“And it happened that, while he was with them at table, he took bread, said the blessing, broke it and gave it to them. With that their eyes were opened . . .” — Luke 24:30-31
I recently attended a spiritual weekend retreat at Our Lady of Calvary in Farmington, Connecticut. I take this little reprieve from life every winter. Each time I go, I learn something new about myself. This strikes me as funny because I have known “me” for a very long time, practically my whole life! How can there still be things I don’t know?
When I first began to attend these mini-getaways, it was a conscious decision to take a well-deserved break from the chronic pandemonium that was my life – a.k.a. child rearing and housekeeping. As my daughters grew to be more independent and were doing much of the housework, I felt I still needed the time away with my sister and my friends, as well as a desire to use the opportunity to shake up my dull routine. Now I’m in the empty-nest phase of my life. My children are adults living on their own. My country home is surrounded by swaying trees and pondering deer. Why should I feel the need to leave this picture-perfect setting to attend a retreat where I must share a bathroom? The answer always comes when the weekend is over as I’m on driving home.
This year the retreat’s theme was “Blessed, Broken and Shared.” The visual was of Jesus
blessing, breaking and sharing the bread. The message was of gifts, heartaches and lessons learned. We all have blessings, brokeness and the opportunity to share with others. Most often the blessings and brokeness are not within our control, but the opportunities to learn from and share of these experiences are always within our grasp.
Since many of the quilts I have made were for people whose lives were broken in some way, I have witnessed brokeness in many forms. Young expectant mothers bring me their deceased mother’s clothing. If I can transform Mom’s favorite robe and cherished blouse into a baby quilt, it can feel as if the new baby will be comforted by Grandma’s embrace. A quilt made with Dad’s sports shirts offers special memories for a grieving child, while a quilt made with Grandmother’s handkerchiefs can go a long way to erase memories of her suffering through illness. The prayer quilts, upon which friends and family can permanently affix messages of hope and affirmation to their loved one, are especially uplifting during the most difficult times.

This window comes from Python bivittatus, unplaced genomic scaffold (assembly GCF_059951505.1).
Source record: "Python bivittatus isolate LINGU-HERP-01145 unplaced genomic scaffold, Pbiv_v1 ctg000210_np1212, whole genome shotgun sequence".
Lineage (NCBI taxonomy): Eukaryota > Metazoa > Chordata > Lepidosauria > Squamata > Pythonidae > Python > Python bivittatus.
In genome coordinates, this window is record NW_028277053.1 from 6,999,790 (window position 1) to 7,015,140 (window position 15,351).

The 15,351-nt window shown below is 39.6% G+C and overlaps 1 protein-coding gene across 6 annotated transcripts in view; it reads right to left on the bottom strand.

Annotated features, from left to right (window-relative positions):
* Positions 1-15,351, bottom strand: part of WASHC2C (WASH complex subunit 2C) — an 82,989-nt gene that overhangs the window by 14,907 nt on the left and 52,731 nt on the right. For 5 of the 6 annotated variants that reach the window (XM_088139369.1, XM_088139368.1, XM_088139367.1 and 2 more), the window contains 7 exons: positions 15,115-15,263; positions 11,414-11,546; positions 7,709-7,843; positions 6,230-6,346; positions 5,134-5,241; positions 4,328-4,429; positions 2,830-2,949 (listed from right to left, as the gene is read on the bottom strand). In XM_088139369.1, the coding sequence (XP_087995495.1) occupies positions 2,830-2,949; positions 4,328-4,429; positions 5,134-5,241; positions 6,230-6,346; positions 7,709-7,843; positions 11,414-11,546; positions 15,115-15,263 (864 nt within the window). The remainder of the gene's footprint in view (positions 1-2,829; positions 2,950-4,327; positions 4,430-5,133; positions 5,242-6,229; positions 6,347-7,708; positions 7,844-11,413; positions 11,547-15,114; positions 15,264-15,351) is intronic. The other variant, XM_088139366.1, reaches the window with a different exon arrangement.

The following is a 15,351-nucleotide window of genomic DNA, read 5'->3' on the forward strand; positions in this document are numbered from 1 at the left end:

St. Paul wrote we should “boast of our afflictions” (Romans 5:3) because we will be stronger for having suffered. To this I would add we become stronger, too, for walking with others as they suffer through trials of life. On retreat, there is plenty of sharing among the retreatants, each of us at various stages of blessings, brokeness and sharing. We cry, hug, and also “boast” of how we kept growing in faith. We pray for miracles, but more importantly, we find ourselves in the midst of miracles. As we emerge from the despair from whatever difficult card we were dealt, we recognize our strength, we value our lesson learned, and we seek ways to help others. Many times we turn our suffering into something positive. That is a miracle!
During lent, my thoughts often contemplate Veronica (Stations of the Cross #6). She so deeply suffered seeing Jesus in pain as He walked toward crucifixion, she ran to Him to wipe His face with a cloth. It was all she could do. She could not stop His journey or prevent His death. All she could do was offer a small amount of comfort. Have you ever felt this way when you see someone you love suffering toward the end of life? Veronica probably wished she could have fought off the soldiers freeing Jesus away from His agonizing destiny. She probably begged God to make it all stop, but it was not to be. I know I have experienced those same feelings when facing the loss of a loved one, but, like Veronica, all I could do was give them a modicum of comfort. I did what I could do, as we all must do.
Through this quilting ministry, I listen to the stories of heartache and I witness the survival. I see the struggles, the healing and the coping. I have come to understand how God’s gift to me of creativity can play a role in the miracles following the affliction. I am very blessed!
Check out: http://www.youtube.com/watch?v=xKiM4BshSds